Tag Archives: Doing less

Doing less rather than rushing

When you’re giving a presentation in a predetermined time slot and you realize that, if you continue at your current pace, your presentation isn’t going to end on time, you have two options. You can either speed up your pace by talking faster or cover less content by focusing only on the most important remaining content.

The former approach creates stress, and that stress impacts not only your ability to communicate your thoughts but also your audience’s ability to understand your message due to simultaneously thinking about your frenetic body language.

The latter approach means that you don’t cover some content. However, by skipping the content that isn’t a priority, you can get the key elements of your message across, thereby retaining your calm and increasing the likelihood that your audience understands your message.

The reasoning outlined above regarding what to do when you’re pressed for time when presenting can be generalized to other contexts. Specifically, when you’re pressed for time, it’s better to do less by prioritizing the important things than to do the same amount by rushing through it all.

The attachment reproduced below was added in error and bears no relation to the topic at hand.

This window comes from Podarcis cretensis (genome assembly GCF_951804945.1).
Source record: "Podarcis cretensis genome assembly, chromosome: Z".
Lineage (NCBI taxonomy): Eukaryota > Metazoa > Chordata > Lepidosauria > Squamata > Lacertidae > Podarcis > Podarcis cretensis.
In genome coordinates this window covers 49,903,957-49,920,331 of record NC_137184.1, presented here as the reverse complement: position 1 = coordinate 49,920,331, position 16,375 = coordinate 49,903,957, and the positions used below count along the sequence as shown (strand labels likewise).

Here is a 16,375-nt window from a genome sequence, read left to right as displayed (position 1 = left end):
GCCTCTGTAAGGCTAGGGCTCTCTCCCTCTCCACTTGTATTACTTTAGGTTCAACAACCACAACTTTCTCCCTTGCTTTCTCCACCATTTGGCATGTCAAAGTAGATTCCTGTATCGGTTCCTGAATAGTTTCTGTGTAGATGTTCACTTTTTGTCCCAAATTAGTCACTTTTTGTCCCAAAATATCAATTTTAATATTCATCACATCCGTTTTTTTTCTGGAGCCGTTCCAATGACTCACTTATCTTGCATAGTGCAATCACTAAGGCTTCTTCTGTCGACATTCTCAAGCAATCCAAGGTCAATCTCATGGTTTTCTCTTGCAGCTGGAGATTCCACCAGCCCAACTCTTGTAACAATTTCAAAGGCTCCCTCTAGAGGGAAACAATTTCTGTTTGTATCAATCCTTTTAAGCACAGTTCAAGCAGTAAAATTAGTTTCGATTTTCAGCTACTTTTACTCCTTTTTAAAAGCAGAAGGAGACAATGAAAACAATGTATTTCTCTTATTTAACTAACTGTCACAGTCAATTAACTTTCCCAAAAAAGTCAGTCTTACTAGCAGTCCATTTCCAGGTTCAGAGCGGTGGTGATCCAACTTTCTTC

Slowing down time

Sometimes you feel like life is passing by at a very fast pace and you want to slow it down. There are two ways to slow down time. More accurately, since time doesn’t actually objectively slow down, there are two ways to slow down your subjective perception of the passage of time.

The first is to do less. When you do less, you have more free time in which to think about the passage of time. This makes time pass more slowly.

While this approach works, it can lead to boredom and a feeling of missing out. Since we’re alive for a limited amount of time, most of us want to put that time to good use by being active rather than not doing much.

This is why I prefer the second approach. This consists of doing new activities that break the repetitive cycles of your daily life.

When you repeat the same activities over and over again each day, you get used to performing the activities without much active thought. You’re on autopilot and, as a result, time passes by quickly.

If instead you do new activities, or at least variations of your existing activities, you can’t do them on autopilot because you haven’t done them before. You need to actively think about what you’re doing. This immersion in the new activity slows down your perception of the passage of time.